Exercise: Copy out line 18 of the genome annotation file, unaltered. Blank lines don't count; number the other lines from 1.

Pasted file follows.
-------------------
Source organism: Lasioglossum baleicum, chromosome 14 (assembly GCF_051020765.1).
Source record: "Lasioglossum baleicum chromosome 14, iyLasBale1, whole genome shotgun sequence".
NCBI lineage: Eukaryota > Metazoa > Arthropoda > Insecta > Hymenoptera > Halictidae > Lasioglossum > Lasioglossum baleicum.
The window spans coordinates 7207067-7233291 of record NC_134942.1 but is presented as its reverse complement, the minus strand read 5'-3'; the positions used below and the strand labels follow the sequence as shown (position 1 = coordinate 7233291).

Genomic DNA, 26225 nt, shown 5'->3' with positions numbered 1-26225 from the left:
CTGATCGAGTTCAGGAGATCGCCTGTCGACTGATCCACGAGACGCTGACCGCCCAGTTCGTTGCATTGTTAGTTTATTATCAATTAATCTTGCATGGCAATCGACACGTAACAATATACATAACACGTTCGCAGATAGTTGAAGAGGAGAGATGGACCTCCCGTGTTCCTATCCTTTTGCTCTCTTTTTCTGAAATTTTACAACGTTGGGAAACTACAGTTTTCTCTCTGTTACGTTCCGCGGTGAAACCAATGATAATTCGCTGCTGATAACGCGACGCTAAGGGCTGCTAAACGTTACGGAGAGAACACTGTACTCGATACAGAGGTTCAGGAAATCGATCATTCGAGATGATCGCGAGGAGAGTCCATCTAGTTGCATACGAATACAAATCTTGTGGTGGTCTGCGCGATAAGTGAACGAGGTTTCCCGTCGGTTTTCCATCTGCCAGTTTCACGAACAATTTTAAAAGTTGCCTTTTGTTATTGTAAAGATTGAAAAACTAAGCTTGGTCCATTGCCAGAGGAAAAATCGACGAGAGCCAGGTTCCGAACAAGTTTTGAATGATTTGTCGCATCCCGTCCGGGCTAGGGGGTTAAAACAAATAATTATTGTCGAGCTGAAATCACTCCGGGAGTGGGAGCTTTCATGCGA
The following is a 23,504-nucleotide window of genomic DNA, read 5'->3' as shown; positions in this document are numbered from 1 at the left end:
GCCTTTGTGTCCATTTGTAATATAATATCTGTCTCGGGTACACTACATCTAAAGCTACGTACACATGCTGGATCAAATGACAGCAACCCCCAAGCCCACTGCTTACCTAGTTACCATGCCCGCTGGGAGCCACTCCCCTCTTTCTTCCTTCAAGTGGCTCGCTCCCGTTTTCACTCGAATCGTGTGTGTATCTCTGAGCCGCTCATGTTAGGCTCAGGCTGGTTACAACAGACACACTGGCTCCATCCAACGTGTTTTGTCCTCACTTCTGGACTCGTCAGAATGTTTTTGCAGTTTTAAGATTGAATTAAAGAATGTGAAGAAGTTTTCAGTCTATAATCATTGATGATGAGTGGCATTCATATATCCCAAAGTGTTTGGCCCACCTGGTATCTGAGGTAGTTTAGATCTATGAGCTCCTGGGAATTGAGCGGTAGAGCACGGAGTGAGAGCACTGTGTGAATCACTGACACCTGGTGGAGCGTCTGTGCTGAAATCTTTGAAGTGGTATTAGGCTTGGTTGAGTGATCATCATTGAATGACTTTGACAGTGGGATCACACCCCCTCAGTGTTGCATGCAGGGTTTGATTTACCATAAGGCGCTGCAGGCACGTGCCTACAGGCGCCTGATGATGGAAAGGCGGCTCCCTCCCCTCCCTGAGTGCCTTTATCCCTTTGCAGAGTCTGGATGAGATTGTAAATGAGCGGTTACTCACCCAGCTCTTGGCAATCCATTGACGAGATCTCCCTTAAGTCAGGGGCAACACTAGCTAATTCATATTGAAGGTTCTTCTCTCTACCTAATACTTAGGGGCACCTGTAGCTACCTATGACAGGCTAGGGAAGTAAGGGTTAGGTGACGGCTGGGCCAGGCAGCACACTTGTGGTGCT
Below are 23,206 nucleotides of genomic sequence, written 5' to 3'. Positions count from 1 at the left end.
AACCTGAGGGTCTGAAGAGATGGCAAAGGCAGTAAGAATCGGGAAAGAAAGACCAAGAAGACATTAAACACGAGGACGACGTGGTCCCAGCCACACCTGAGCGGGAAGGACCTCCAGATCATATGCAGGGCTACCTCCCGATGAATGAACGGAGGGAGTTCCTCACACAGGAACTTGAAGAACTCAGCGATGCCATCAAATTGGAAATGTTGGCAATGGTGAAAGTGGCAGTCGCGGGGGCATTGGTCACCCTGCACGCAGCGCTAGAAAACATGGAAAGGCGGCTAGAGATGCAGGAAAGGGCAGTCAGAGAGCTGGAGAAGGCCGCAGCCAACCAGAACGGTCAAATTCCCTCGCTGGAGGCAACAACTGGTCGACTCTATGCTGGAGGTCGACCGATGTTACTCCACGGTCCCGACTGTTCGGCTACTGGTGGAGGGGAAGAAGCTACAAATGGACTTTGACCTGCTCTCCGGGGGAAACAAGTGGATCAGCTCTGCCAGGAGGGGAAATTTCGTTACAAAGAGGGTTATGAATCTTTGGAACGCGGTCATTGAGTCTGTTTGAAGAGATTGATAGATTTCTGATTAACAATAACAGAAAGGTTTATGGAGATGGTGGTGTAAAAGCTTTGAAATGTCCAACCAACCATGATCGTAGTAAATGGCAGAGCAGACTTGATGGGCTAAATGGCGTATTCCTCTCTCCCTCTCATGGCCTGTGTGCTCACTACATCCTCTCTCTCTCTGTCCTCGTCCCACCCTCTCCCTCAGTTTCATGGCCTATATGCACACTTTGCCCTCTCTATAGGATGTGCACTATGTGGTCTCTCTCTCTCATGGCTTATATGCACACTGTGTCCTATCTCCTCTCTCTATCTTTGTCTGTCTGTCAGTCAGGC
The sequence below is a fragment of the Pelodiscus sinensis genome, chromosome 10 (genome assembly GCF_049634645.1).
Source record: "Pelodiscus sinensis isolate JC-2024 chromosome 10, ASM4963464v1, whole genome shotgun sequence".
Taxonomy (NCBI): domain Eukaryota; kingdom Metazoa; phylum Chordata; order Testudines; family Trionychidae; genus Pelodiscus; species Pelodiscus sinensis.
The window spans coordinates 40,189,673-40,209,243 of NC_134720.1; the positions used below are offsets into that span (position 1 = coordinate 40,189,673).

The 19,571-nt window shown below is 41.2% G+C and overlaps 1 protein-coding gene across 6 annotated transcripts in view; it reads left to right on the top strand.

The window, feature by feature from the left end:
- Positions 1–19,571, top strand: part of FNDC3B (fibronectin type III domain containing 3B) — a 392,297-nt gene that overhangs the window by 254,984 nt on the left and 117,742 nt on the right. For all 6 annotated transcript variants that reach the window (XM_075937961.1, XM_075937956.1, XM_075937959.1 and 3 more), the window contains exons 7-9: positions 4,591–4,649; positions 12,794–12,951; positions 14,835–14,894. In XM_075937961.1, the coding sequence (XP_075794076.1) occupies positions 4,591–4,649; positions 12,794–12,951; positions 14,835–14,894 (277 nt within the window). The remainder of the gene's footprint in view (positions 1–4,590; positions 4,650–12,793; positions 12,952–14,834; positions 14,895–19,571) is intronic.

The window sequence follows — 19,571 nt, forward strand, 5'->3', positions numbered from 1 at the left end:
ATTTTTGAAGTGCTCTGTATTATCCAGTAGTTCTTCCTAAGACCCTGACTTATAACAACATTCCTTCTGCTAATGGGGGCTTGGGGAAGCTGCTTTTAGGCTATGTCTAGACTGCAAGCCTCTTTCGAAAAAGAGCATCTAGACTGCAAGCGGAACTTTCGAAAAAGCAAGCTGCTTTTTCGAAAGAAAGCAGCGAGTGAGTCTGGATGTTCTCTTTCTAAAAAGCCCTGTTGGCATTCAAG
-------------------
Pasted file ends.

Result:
The window sequence follows — 19,571 nt, forward strand, 5'->3', positions numbered from 1 at the left end: